Michael Harvey’s Teaching Notebooks 1983–1995, part 3

Michael made a teaching trip to Canada in 1988, visiting calligraphy groups in Toronto, Montreal and Ottawa: the Toronto Calligraphy Guild, La Société des Calligraphes de Montréal and the Calligraphy Society of Ottawa. He taught several different workshops instead of repeating one as he had on his 1984 West Coast trip.

TORONTO 1988  : The Art of Drawing Letters and Lettering for Publicity

Toronto 1988

Item 3—“Demonstration of freehand drawing technique”—is illustrated on the right-hand page where Michael is building up a letter in stages: 1. sketch—not outline—the skeletal letter to obtain the proper thick/thin relationship of strokes; 2. sketch in the serifs; 3. fill in and refine the letter.

Toronto 1988#1

Toronto 1988#2

MONTREAL 1988 : Drawing Away from Calligraphy
Michael was constantly trying to convince calligraphers that other ways to make letters besides relying on broad-edged tools.

Montreal 1988

Compare this chart of the evolution of the letter E (top, left-hand page) with the one from his Exeter 1986 notes. The E group in the middle has a sketched outline letter along with one built up from the inside. The stencil A at the bottom comes from a piece that Michael designed in 1986 for a 1987 group exhibition of calligraphy and illustration that I organized at the Donnell Library Center (New York Public Library branch) on East 53rd Street.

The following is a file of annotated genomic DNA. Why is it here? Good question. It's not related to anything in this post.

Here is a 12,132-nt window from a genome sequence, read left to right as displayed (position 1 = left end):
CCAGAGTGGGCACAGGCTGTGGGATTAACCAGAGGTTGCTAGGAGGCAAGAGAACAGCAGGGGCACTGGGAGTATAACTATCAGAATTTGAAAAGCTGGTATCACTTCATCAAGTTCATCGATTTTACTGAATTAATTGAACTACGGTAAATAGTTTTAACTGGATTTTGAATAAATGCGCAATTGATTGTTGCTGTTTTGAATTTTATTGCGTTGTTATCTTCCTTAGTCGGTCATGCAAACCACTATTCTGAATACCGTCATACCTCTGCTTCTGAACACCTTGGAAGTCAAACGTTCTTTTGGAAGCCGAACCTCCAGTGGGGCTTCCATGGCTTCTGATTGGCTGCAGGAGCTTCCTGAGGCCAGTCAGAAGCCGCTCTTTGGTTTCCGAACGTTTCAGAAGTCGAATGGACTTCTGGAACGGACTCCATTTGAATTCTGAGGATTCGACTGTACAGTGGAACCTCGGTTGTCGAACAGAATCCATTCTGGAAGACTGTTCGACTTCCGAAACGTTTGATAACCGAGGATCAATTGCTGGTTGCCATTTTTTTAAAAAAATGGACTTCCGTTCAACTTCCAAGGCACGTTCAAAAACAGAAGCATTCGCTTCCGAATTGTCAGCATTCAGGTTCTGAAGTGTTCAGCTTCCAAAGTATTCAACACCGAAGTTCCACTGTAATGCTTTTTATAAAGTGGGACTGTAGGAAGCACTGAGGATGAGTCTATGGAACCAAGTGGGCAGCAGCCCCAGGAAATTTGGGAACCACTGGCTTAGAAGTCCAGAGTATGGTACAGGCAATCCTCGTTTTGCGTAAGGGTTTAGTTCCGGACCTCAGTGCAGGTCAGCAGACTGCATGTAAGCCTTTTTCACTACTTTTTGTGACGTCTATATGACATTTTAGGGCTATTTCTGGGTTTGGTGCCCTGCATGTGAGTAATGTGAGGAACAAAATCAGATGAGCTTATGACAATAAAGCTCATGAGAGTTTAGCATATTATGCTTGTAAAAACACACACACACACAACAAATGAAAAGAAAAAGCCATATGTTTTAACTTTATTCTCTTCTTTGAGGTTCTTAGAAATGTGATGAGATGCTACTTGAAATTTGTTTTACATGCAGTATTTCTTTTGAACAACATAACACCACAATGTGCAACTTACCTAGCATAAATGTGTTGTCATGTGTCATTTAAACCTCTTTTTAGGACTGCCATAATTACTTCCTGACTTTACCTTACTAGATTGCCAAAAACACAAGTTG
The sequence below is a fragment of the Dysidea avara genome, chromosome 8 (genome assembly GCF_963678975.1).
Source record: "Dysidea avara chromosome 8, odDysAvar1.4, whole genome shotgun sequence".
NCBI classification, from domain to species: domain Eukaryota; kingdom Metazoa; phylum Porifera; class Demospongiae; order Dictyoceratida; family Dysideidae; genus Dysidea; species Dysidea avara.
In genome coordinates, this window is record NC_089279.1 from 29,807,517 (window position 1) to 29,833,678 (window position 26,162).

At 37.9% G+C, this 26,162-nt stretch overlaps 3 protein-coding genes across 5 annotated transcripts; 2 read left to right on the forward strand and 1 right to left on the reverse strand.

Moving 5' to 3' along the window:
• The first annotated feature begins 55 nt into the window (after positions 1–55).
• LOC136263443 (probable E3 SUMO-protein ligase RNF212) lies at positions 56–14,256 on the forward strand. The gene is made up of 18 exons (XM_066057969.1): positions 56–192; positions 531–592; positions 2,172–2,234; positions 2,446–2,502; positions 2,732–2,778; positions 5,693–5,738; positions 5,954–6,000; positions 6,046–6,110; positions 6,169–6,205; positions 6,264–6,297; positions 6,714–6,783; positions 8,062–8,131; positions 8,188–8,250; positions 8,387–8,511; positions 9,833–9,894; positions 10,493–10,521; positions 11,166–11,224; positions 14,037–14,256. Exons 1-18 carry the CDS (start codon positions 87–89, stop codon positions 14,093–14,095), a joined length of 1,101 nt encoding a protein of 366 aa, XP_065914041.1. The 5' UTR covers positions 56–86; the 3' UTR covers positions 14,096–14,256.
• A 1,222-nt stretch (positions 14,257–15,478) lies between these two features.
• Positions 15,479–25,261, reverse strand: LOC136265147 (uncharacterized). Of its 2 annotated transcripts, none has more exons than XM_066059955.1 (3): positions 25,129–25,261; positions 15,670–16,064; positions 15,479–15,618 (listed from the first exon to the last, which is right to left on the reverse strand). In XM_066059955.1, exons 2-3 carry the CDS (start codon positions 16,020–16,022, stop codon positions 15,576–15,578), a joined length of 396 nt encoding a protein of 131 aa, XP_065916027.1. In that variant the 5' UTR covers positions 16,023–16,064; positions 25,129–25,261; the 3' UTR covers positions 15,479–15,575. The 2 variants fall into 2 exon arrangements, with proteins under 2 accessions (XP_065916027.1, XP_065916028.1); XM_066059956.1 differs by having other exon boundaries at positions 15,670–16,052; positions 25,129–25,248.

The A and the Z were designed by assembling pieces of torn paper while the lowercase alphabet was drawn using Michael’s built-up method. Both are stencil letters, a subject that fascinated Michael throughout his life.

A to Z torn paper lores

Montreal 1988#2

Step 5 on the left-hand page includes a reference to the same “cut-paper” technique as in the A-Z alphabet.

Montreal 1988#3

The reference on the left-hand page to the design of “Saint John’s Chorus” may explain two undated and unlabeled notebook spreads that Michael provided.

St John's Chorus#1

St John's Chorus#2

This last page is one of the rare instances where Michael roughed out one of his ideas in pencil before sketching it in with a fiber tip pen.

Montreal 1988#4

“FORM { General facts about letters: / 1) Line; 2) Form; 3) Convention / 4) Geometry; 5) Space.”